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Friday, January 18, 2008

Putting on the Layers

With temperatures expected to take a major tumble here in the northeast, I’m hearing that a lot. But while wool socks and thermal underwear are what the weather man is talking about, I’m hearing something else.

Adding on layers. Layering. I’m thinking about fleshing out scenes, not covering flesh!

For as long as I’ve been writing, my stories have come to me one way. Straight from the horse’s mouth—or in this case, the hero and heroine’s mouth. I don’t just mean Raz Colt pulling up a chair, propping up those long legs of his and insisting I listen while he tells me his life story. I mean the way my characters talk to each other. That’s pretty much how every scene unfolds for me.

Sometimes my fingers can’t keep up as I struggle to get it all down on paper –sorry, old habit, I mean on screen. Especially when the sparring really gets going.

But at the end of the day all I’m left with is … talking heads. Two people talking, baiting, bantering. But no action. No movement. No emotions!

That’s where the layers come in. One layer for physical gestures. One for external things, like description of the room, the surroundings. Another for emotional responses to charged statements. And another to see if I have any unnecessary tags I can get rid of.

As I continue to fine tune and hone my craft, I think I’m slowly getting better at doing it as I go. But by the time I present it to my critique partners, I still go home with “how does she feel about this?” “What is he doing?” “Where are they?” scrawled on my pages. And as frustrating as it is, I’m glad my CP’s are there to ask these questions and make me look at my scenes from a different angle.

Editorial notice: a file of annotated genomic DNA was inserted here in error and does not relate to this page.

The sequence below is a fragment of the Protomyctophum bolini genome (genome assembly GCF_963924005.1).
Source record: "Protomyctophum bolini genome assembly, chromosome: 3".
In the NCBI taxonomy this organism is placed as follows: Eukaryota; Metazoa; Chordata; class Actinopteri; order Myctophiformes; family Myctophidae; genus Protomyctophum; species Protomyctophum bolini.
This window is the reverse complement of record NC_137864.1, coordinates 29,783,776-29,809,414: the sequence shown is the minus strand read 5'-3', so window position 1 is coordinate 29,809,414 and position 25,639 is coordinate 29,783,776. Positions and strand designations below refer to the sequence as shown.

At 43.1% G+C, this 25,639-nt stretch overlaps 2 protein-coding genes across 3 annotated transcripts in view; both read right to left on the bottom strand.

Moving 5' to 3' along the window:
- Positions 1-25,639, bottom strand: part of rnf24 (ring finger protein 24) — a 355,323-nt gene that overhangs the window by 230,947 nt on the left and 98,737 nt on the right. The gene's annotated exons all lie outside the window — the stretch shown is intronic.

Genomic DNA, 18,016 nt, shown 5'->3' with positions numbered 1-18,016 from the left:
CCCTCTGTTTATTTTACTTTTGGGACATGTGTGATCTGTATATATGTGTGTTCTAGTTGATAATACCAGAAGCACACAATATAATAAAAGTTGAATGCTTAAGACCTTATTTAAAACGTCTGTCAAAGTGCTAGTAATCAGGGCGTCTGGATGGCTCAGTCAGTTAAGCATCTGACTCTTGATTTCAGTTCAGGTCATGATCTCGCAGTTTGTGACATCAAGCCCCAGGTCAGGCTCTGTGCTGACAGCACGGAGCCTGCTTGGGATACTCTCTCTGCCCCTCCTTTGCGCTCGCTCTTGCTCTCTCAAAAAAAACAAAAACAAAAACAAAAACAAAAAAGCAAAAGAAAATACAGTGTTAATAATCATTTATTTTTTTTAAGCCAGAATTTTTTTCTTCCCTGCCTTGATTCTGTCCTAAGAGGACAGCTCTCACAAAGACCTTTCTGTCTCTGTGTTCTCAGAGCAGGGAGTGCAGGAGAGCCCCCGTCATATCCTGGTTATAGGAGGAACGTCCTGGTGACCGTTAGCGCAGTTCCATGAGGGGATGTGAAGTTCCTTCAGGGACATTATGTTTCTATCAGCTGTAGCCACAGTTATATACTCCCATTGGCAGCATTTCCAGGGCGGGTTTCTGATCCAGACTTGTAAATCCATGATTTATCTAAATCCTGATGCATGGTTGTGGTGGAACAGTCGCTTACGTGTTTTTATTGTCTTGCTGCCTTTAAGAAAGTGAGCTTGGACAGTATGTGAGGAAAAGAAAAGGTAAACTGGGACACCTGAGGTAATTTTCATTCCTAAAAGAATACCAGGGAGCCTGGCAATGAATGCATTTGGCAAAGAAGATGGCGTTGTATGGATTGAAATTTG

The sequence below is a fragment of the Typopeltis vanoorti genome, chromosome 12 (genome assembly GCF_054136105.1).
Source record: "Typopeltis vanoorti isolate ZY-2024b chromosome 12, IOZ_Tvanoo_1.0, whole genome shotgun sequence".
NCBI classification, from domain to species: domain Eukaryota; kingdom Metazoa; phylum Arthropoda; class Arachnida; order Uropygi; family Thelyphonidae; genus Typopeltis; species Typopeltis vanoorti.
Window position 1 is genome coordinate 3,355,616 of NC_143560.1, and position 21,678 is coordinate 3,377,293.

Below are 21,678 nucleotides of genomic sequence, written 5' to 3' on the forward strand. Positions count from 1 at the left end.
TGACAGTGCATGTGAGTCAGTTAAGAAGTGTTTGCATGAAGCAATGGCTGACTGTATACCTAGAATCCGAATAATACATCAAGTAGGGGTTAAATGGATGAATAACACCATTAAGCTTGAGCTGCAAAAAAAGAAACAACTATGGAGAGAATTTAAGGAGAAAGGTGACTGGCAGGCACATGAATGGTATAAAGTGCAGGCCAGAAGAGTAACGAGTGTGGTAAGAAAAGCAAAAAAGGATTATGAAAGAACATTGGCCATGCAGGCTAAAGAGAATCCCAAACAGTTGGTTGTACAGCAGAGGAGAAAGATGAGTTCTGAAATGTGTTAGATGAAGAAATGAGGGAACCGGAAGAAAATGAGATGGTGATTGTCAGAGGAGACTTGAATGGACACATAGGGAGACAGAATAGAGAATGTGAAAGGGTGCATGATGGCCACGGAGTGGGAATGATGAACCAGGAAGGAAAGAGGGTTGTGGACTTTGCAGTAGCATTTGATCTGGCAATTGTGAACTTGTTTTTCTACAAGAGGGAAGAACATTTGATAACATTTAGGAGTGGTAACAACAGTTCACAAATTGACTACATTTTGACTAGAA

How about you? Do you go back and add layers, and if so, which ones do you have to add?


Paisley Kirkpatrick said...

Great blog, Nic. I know I have the same problem with description and settings. My CP used to say that I had 'two talking heads' and what were they wearing, where were they, what smells/sounds in the room/area. Now I work hard to make sure all of these are in my work.

And, yes, God bless our CP's.

Susan Macatee said...

My first draft scenes are always sparse. After all, I can see the scene in my head and know what the characters are feeling, doing and seeing.

It's only when I go back for that second draft that I realize no one reading this for the first time will figure out where they are, what they're doing or how they're feeling.

Sometimes I don't get it all the layers in in the following drafts either--I always miss something-- but my cp group points it out. And then I think, why didn't I see that?

I do think I'm finally starting to get a little better at doing it myself, though.

Paty Jager said...

When I layer it is to add more decriptions. Emotions tend to come as I'm writing.
Great topic, Nic!

Sarita Leone said...

Loved this post! More than I love long underwear, lol.

When I go back it's usually to add the details. The color of a flower, the scent of something baking--those are the things I let wait until I've got the meat of the story down. Then, the fine tuning.

Great topic. And the photo is gorgeous. :)

Nicole McCaffrey said...

Thanks for stopping by, Sarita! Glad to know I'm not the only one who has to go back and add in layers!

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